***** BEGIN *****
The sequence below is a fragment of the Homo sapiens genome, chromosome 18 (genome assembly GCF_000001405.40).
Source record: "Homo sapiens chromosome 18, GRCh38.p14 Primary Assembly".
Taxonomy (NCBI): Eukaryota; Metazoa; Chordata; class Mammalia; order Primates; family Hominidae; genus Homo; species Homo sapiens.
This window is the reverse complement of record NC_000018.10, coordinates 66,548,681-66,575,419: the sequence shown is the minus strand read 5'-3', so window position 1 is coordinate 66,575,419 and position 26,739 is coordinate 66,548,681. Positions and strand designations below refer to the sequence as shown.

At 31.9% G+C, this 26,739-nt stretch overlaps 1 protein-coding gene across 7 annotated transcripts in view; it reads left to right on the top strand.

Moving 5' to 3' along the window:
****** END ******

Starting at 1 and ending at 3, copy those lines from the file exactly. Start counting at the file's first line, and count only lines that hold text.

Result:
The sequence below is a fragment of the Homo sapiens genome, chromosome 18 (genome assembly GCF_000001405.40).
Source record: "Homo sapiens chromosome 18, GRCh38.p14 Primary Assembly".
Taxonomy (NCBI): Eukaryota; Metazoa; Chordata; class Mammalia; order Primates; family Hominidae; genus Homo; species Homo sapiens.